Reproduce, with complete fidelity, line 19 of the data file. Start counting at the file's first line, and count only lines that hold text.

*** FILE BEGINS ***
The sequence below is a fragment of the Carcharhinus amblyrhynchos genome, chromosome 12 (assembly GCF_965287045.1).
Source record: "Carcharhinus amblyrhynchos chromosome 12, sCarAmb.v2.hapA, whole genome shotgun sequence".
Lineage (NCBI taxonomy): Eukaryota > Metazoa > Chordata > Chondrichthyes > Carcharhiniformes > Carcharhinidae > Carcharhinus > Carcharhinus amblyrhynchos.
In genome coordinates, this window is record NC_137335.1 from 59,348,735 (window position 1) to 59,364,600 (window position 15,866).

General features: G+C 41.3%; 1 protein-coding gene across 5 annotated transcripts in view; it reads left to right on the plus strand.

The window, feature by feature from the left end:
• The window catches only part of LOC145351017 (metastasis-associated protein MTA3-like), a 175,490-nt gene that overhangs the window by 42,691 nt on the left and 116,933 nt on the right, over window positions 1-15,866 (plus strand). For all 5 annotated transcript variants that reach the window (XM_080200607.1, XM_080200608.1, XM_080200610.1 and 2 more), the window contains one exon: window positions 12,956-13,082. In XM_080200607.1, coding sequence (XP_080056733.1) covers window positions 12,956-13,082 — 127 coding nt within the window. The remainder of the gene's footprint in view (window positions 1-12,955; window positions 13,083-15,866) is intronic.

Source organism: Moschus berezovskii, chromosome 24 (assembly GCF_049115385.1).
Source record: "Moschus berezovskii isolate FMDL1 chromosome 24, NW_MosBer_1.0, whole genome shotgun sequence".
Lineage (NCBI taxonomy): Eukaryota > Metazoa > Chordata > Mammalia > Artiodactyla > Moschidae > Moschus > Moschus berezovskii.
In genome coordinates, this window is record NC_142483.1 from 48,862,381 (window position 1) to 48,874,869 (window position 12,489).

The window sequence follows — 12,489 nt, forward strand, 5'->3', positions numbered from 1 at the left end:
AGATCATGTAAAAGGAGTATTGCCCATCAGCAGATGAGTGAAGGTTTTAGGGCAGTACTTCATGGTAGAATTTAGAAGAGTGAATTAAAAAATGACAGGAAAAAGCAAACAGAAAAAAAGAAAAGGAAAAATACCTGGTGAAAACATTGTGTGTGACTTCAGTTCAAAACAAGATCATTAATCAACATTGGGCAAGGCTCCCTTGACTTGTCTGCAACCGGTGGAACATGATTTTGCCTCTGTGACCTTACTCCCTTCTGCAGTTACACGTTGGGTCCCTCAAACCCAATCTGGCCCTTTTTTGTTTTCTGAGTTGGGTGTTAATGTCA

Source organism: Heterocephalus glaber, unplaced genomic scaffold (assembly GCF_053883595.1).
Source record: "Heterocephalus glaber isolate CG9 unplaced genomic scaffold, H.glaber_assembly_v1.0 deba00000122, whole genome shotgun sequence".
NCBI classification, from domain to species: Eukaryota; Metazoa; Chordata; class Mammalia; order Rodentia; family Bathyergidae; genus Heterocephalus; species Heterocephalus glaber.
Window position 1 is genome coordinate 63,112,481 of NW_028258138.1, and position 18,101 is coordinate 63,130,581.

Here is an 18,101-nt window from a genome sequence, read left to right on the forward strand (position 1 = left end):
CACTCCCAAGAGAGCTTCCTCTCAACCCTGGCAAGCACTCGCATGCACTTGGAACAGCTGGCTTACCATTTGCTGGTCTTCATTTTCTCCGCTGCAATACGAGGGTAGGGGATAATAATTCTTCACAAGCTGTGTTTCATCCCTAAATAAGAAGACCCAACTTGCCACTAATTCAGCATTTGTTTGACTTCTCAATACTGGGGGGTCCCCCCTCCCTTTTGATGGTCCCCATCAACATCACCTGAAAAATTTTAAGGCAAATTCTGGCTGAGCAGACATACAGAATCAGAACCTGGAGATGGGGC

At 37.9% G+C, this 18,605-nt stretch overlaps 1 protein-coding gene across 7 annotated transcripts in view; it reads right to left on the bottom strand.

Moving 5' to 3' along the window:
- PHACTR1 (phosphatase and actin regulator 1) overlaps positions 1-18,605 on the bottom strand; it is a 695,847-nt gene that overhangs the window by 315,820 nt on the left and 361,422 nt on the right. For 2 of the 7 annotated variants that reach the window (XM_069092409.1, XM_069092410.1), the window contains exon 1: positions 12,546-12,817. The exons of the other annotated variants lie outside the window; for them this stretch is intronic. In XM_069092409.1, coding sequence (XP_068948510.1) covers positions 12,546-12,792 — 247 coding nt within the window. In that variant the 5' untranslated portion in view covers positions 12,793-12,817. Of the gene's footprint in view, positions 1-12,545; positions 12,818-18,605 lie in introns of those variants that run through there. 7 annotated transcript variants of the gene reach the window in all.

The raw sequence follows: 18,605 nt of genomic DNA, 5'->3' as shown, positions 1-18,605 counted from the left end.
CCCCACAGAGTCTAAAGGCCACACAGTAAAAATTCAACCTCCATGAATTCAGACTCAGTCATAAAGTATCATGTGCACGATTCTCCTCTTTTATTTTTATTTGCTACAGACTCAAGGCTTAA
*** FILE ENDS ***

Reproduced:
CACTCCCAAGAGAGCTTCCTCTCAACCCTGGCAAGCACTCGCATGCACTTGGAACAGCTGGCTTACCATTTGCTGGTCTTCATTTTCTCCGCTGCAATACGAGGGTAGGGGATAATAATTCTTCACAAGCTGTGTTTCATCCCTAAATAAGAAGACCCAACTTGCCACTAATTCAGCATTTGTTTGACTTCTCAATACTGGGGGGTCCCCCCTCCCTTTTGATGGTCCCCATCAACATCACCTGAAAAATTTTAAGGCAAATTCTGGCTGAGCAGACATACAGAATCAGAACCTGGAGATGGGGC